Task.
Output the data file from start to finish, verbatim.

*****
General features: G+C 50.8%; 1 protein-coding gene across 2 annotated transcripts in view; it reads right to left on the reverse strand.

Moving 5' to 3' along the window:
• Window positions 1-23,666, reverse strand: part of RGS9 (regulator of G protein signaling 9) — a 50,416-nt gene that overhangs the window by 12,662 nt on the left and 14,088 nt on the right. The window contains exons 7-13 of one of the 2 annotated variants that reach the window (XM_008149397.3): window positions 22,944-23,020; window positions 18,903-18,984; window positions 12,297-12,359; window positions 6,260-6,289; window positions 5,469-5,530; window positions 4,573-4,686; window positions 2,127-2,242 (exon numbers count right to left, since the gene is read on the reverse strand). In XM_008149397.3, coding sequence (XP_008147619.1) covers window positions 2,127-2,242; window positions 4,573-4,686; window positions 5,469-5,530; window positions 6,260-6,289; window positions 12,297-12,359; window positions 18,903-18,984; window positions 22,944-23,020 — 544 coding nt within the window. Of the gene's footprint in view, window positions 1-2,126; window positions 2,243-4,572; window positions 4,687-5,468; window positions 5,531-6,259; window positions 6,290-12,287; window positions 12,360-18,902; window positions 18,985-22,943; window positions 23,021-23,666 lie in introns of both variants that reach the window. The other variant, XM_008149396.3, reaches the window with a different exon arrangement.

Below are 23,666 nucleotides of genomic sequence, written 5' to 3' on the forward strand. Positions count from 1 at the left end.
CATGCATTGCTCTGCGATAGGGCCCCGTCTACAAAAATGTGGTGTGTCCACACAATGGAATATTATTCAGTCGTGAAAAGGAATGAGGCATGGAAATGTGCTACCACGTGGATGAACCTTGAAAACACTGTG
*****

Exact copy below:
General features: G+C 50.8%; 1 protein-coding gene across 2 annotated transcripts in view; it reads right to left on the reverse strand.

Moving 5' to 3' along the window:
• Window positions 1-23,666, reverse strand: part of RGS9 (regulator of G protein signaling 9) — a 50,416-nt gene that overhangs the window by 12,662 nt on the left and 14,088 nt on the right. The window contains exons 7-13 of one of the 2 annotated variants that reach the window (XM_008149397.3): window positions 22,944-23,020; window positions 18,903-18,984; window positions 12,297-12,359; window positions 6,260-6,289; window positions 5,469-5,530; window positions 4,573-4,686; window positions 2,127-2,242 (exon numbers count right to left, since the gene is read on the reverse strand). In XM_008149397.3, coding sequence (XP_008147619.1) covers window positions 2,127-2,242; window positions 4,573-4,686; window positions 5,469-5,530; window positions 6,260-6,289; window positions 12,297-12,359; window positions 18,903-18,984; window positions 22,944-23,020 — 544 coding nt within the window. Of the gene's footprint in view, window positions 1-2,126; window positions 2,243-4,572; window positions 4,687-5,468; window positions 5,531-6,259; window positions 6,290-12,287; window positions 12,360-18,902; window positions 18,985-22,943; window positions 23,021-23,666 lie in introns of both variants that reach the window. The other variant, XM_008149396.3, reaches the window with a different exon arrangement.

Below are 23,666 nucleotides of genomic sequence, written 5' to 3' on the forward strand. Positions count from 1 at the left end.
CATGCATTGCTCTGCGATAGGGCCCCGTCTACAAAAATGTGGTGTGTCCACACAATGGAATATTATTCAGTCGTGAAAAGGAATGAGGCATGGAAATGTGCTACCACGTGGATGAACCTTGAAAACACTGTG